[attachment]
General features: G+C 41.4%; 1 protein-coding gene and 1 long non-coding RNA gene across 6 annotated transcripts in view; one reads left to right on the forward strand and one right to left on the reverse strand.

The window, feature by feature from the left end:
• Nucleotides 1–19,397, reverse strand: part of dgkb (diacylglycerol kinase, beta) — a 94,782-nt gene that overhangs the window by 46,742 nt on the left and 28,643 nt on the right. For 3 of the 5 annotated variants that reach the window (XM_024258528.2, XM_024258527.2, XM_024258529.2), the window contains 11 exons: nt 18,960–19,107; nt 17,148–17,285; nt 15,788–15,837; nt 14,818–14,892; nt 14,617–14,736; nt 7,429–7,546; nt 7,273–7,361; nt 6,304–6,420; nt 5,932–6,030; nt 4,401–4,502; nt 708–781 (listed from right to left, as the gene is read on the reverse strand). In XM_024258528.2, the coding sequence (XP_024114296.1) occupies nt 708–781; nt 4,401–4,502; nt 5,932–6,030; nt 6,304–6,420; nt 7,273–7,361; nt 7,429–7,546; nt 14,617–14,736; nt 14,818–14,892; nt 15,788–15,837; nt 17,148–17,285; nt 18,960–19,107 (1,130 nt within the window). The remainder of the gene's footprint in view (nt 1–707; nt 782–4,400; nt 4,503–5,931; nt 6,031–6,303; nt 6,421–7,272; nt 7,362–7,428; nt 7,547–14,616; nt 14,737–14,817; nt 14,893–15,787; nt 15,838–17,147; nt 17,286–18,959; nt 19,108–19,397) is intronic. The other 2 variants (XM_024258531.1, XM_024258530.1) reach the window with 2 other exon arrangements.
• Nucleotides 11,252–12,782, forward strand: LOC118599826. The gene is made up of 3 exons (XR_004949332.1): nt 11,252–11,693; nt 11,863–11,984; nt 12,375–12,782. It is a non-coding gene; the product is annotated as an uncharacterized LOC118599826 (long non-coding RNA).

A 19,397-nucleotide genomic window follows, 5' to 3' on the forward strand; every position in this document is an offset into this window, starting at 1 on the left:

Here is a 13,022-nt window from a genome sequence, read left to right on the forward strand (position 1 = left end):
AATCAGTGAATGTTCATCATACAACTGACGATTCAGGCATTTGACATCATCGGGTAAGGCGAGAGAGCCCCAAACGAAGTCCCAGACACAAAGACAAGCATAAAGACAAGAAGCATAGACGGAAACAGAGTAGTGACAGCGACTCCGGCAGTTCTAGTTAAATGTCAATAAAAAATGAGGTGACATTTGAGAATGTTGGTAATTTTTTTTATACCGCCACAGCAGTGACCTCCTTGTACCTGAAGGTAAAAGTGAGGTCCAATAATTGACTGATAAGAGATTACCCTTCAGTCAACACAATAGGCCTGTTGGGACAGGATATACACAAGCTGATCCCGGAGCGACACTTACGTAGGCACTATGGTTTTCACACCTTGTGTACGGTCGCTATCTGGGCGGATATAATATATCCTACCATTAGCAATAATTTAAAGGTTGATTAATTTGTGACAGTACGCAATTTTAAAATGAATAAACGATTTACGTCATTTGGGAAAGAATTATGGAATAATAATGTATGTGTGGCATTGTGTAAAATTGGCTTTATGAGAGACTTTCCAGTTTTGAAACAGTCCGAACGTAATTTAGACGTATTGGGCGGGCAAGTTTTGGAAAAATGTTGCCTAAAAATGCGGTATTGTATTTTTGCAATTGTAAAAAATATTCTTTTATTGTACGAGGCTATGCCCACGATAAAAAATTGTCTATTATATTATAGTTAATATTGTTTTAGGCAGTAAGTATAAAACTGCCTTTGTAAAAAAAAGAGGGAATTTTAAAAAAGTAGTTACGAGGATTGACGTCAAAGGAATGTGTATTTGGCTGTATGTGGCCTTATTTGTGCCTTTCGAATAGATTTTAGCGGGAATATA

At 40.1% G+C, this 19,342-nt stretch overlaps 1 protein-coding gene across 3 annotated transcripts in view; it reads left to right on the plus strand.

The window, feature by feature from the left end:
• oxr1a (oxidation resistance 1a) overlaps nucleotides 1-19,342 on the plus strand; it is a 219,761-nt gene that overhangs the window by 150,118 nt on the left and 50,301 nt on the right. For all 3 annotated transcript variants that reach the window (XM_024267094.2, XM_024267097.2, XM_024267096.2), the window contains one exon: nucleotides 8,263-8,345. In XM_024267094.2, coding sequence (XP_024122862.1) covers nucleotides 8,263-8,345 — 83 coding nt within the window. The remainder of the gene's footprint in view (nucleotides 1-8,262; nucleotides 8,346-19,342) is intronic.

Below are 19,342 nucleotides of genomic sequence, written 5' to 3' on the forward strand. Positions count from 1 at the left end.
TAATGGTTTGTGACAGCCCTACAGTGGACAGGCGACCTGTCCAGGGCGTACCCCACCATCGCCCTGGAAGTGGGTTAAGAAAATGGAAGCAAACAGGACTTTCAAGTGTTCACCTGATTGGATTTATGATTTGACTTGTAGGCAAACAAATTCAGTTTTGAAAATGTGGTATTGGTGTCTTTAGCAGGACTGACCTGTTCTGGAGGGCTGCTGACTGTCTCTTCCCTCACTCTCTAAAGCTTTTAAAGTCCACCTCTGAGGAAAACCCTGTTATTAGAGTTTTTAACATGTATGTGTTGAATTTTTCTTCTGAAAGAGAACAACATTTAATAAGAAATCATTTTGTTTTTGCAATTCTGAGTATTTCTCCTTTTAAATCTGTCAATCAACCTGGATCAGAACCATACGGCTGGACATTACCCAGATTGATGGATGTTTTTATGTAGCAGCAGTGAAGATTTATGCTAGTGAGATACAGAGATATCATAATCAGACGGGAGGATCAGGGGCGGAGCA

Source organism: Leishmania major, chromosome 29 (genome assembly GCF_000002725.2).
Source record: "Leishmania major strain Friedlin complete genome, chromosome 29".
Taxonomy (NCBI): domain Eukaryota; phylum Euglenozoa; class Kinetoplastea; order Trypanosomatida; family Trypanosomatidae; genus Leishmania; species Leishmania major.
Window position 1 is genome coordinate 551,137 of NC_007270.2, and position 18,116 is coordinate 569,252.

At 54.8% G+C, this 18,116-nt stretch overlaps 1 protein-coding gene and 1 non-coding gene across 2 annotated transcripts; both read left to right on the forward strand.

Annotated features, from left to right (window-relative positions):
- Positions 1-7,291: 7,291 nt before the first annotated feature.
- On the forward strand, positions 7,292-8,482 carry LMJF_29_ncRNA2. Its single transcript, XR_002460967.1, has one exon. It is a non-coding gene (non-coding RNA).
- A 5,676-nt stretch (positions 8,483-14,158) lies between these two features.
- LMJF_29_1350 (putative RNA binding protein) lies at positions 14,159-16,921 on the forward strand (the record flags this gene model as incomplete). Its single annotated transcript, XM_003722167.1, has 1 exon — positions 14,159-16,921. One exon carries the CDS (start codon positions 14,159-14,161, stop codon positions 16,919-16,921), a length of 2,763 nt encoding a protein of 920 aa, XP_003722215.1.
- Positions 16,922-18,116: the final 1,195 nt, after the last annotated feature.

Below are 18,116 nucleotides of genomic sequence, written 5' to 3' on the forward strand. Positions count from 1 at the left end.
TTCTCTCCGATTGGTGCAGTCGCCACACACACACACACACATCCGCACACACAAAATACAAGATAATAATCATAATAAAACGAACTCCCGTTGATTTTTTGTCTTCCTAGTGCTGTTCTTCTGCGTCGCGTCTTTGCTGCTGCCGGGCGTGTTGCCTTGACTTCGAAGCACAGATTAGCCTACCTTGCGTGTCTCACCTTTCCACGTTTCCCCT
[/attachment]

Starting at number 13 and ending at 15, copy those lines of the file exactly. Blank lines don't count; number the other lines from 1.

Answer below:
Source organism: Leishmania major, chromosome 29 (genome assembly GCF_000002725.2).
Source record: "Leishmania major strain Friedlin complete genome, chromosome 29".
Taxonomy (NCBI): domain Eukaryota; phylum Euglenozoa; class Kinetoplastea; order Trypanosomatida; family Trypanosomatidae; genus Leishmania; species Leishmania major.